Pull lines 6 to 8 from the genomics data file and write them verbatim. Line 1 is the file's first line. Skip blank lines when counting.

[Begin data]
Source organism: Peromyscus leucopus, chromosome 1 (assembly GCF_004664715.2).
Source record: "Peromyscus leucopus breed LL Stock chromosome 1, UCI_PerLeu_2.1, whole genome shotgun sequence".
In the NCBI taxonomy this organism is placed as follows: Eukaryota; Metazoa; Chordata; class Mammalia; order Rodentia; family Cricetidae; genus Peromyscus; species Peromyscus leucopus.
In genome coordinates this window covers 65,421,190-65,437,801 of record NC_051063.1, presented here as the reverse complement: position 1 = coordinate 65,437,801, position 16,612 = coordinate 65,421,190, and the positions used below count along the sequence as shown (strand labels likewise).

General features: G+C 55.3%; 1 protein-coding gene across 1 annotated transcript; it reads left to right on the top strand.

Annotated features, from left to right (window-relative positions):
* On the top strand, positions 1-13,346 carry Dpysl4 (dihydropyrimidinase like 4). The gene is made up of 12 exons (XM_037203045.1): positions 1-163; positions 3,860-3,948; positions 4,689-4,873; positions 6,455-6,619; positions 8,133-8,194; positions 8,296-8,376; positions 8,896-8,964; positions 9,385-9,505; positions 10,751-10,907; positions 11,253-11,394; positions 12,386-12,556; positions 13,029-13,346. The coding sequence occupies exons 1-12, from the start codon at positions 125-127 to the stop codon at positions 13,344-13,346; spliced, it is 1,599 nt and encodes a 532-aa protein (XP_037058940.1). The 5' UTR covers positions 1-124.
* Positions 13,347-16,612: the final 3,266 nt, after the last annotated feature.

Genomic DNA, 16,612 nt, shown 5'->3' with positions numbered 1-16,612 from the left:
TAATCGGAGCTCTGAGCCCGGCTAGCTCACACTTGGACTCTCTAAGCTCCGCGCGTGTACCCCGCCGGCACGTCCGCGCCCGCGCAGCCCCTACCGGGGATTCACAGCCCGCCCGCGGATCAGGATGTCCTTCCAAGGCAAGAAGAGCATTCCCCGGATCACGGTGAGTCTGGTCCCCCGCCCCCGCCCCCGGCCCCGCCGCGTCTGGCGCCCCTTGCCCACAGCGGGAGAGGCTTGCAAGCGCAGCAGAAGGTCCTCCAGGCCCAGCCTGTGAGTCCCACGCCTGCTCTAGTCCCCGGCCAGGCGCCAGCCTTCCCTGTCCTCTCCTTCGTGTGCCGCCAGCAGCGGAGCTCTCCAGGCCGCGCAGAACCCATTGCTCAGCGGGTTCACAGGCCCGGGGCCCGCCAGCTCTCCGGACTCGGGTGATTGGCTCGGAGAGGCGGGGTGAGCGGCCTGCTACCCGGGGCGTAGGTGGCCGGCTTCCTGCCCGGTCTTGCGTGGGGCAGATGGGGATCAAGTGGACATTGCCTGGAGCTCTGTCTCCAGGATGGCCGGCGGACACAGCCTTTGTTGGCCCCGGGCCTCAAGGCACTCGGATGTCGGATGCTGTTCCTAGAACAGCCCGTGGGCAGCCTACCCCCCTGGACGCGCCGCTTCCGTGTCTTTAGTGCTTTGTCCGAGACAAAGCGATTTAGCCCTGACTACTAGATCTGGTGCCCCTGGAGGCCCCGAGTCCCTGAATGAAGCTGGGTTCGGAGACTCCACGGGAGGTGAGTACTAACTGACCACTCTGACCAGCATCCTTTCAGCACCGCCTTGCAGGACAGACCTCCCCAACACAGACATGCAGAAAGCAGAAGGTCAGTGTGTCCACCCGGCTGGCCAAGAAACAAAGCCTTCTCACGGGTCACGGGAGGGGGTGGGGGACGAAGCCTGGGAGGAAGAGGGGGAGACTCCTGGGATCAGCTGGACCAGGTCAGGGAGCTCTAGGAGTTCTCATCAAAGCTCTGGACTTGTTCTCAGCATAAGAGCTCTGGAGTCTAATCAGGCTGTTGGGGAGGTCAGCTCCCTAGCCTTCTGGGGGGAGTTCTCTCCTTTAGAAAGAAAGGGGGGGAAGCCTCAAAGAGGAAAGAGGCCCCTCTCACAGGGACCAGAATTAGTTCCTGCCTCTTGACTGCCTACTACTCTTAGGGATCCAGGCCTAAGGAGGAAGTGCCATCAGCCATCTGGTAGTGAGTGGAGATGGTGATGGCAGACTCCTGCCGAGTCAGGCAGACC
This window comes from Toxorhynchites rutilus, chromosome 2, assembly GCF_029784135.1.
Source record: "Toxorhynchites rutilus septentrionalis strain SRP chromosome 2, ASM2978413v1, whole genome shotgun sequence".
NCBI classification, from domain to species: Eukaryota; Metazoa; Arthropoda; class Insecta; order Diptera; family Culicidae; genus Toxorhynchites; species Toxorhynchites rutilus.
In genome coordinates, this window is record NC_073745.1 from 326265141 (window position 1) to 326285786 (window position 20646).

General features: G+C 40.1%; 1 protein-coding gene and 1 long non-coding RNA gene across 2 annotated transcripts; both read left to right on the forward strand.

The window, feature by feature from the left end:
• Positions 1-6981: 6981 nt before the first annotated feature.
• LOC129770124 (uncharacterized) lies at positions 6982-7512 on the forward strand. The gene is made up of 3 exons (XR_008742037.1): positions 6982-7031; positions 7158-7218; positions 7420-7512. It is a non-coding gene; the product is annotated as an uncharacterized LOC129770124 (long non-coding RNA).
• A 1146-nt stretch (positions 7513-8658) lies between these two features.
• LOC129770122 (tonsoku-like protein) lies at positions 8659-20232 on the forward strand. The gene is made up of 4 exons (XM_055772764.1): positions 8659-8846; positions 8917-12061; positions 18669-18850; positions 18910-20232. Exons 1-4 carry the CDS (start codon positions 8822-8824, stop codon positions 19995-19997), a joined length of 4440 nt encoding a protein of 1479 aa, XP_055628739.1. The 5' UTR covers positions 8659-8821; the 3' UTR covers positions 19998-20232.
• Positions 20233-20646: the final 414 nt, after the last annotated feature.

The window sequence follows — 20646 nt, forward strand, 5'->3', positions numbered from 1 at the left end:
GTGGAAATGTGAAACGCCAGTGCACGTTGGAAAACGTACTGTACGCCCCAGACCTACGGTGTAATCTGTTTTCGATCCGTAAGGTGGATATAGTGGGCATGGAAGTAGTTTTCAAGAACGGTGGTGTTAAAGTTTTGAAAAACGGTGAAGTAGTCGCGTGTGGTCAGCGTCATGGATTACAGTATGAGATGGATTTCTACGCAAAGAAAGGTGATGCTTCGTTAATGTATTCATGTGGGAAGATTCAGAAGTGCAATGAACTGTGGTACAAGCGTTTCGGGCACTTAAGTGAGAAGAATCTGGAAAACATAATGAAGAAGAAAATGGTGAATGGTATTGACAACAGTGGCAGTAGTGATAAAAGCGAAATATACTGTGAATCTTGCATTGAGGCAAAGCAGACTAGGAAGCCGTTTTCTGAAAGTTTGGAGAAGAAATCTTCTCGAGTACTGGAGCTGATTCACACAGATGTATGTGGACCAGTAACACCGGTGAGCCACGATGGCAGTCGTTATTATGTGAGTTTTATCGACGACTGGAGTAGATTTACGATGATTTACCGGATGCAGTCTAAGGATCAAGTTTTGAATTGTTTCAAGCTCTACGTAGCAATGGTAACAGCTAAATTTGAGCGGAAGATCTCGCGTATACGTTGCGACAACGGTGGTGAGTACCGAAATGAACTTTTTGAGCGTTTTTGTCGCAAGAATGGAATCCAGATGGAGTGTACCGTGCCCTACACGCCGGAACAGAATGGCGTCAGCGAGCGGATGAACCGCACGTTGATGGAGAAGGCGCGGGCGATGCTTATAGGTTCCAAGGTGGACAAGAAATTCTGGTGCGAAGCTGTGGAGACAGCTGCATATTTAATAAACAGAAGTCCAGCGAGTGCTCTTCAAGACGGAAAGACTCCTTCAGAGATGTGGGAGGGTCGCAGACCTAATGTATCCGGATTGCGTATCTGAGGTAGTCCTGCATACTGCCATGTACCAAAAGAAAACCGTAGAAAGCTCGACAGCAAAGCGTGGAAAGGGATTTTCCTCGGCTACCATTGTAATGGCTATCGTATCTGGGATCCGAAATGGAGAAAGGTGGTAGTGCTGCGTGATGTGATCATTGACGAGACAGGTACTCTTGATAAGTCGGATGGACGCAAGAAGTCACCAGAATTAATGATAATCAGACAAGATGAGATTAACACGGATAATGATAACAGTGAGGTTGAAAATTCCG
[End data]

Annotated features, from left to right (window-relative positions):
* On the top strand, positions 1-13,346 carry Dpysl4 (dihydropyrimidinase like 4). The gene is made up of 12 exons (XM_037203045.1): positions 1-163; positions 3,860-3,948; positions 4,689-4,873; positions 6,455-6,619; positions 8,133-8,194; positions 8,296-8,376; positions 8,896-8,964; positions 9,385-9,505; positions 10,751-10,907; positions 11,253-11,394; positions 12,386-12,556; positions 13,029-13,346. The coding sequence occupies exons 1-12, from the start codon at positions 125-127 to the stop codon at positions 13,344-13,346; spliced, it is 1,599 nt and encodes a 532-aa protein (XP_037058940.1). The 5' UTR covers positions 1-124.
* Positions 13,347-16,612: the final 3,266 nt, after the last annotated feature.